Maxey's longstanding service to the campus community is well known and was recognized repeatedly at the many inaugural events. "Maroon Day," held just two days before inauguration, was devoted to campus service and had Maxey spending his entire day meeting with various student groups. While many campus staffers donated time planting trees and shrubs at the new Kerr Stadium, the president did everything from helping ice cookies for children at a nearby refugee center through Rotaract to discussing the College's "ecological footprint" with students in Earthbound. He even assisted in a student-run bow-tie competition > with those in Honors. (Known for his trademark bow ties, Maxey showed how to knot the ties and after the race was clocked at 24 seconds tying his own.)

The ties were a theme for another event, held October 10 at nearby Sawtooth Ridge. Called the "Bow-tie Hike," a couple dozen nature-loving students, faculty and staffers climbed a trail with the president - and all wore matching T-shirts with an illustration of a bow tie printed on the front.

The inaugural season kicked off in late September with the annual Founder's Day Bonfire, parade and Bittle Birthday Bash. Other events included a lecture on the religion of Jamestown, a Salem-Roanoke County Chamber of Commerce "Business After Hours" and an art exhibit with artist-in-residence Steve Keene. During the week of the inauguration, a Showcase of the Arts featured musical and theater tributes by student and faculty performers, including the Kandinsky Trio, Marianne Sandborg, Dr. Gordon Marsh, Dr. Bruce Partin, Dr. Lisa Warren and George Arthur as well as Dr. Joseph Blaha and the jazz ensemble and Dr. Jeffrey Sandborg and the college choir. A President's Forum on Origins and Beginnings also drew academics to presentations moderated by Dr. Paul Hinlicky and led by faculty members Dr. Frank Munley, Dr. Jane Long, Dr. Charles Early and Dr. Wendy Larson-Harris.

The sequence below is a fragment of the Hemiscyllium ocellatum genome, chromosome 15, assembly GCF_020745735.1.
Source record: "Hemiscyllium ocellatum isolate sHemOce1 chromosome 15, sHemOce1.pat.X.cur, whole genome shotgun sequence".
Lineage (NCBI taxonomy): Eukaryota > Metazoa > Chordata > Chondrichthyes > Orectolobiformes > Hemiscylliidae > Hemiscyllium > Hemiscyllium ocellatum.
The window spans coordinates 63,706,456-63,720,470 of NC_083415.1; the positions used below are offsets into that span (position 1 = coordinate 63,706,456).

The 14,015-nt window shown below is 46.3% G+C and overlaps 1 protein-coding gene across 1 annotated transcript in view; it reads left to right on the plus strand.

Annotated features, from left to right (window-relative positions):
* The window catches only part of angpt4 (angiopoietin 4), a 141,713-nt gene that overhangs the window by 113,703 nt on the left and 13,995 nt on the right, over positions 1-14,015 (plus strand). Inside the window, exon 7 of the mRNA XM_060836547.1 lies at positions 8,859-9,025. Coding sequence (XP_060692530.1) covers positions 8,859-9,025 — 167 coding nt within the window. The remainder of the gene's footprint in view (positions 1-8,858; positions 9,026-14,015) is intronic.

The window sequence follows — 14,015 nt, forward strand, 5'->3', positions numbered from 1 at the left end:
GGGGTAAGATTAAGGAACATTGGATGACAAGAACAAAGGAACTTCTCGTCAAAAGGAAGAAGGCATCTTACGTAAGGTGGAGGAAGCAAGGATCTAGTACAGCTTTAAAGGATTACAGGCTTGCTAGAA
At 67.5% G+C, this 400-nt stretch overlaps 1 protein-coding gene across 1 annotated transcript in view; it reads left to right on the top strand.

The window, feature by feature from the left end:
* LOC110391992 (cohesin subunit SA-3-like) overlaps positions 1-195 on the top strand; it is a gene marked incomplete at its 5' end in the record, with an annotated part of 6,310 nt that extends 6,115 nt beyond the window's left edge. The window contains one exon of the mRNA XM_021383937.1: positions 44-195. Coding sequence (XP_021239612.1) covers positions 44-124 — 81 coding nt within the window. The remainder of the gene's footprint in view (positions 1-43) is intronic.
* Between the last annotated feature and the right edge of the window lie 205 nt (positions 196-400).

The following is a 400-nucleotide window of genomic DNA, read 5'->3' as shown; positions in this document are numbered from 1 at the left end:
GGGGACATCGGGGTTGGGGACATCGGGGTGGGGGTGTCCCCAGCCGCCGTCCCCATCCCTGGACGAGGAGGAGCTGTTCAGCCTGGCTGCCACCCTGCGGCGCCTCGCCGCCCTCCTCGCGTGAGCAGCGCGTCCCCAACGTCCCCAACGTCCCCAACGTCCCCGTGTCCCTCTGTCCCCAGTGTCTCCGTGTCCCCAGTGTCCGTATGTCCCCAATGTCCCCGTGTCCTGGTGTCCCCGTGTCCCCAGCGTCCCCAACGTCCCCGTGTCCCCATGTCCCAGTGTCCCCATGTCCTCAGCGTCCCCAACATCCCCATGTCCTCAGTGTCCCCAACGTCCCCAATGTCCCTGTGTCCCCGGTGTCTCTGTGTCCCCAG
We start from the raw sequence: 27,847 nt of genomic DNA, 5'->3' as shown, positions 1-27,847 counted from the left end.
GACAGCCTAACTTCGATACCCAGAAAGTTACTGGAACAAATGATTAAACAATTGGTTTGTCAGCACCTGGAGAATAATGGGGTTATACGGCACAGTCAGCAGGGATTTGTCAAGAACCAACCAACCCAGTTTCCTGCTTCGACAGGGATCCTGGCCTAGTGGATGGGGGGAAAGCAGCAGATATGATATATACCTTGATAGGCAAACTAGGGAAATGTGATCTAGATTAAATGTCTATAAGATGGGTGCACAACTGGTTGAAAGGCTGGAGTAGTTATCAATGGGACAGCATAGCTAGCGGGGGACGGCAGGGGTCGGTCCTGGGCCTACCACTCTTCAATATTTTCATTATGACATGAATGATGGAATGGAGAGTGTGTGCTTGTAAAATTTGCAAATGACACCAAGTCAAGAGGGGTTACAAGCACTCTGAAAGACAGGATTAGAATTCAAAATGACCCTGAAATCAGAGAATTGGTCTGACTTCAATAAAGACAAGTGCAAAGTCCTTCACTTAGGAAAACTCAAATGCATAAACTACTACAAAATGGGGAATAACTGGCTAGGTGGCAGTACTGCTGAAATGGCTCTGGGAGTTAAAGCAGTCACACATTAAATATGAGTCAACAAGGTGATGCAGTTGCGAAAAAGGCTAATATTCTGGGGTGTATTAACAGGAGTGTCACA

Despite the whirlwind of events, Maxey remained smiling and focused on his goals. His message, which produced four standing ovations during the inauguration, encouraged people to view the school philosophically three different ways - through a microscope, a telescope and through their imagination. Citing improvements ranging from significant growth in both faculty and staff to the College meeting the rigorous requirements for sheltering a Phi Beta Kappa chapter, the president vowed to continue working with the campus community on advancements.

"Some of you have heard me describe Roanoke as the little engine that could," he said. "Roanoke is blessed with honesty and discipline in our approach to our future. Those qualities are among our most precious natural resource."

Building on those natural resources, he announced the creation of three new professorships, a new "Initiative for Student Success" and a renovation of Lucas Hall, home of the foreign languages department.

One of the new professorships is a gift from Dr. Paul Capp '52 and his wife, Constance Whitehead, of Tucson, Arizona. Capp, a member of the Board of Trustees, was a professor and is chief of radiology emeritus at the University of Arizona College of Medicine. The other two professorships are a gift from Charles and Helen Schumann, members of the First English Lutheran Church in Richmond, who have developed a relationship with Roanoke College through the Lutheran Church.

The Initiative for Student Success is a program for first-year students, and the gifts come from Roanoke College trustees Katheryn Snell Harkness '73, Nancy Baird Mulheren '72 and W. Morgan Churchman '65.

"In the coming years, we will strive to become the college known far and wide for outstanding education for learning, leadership and service," Maxey said. "The world needs us to do our part."

Maxey, it seems, is already doing his.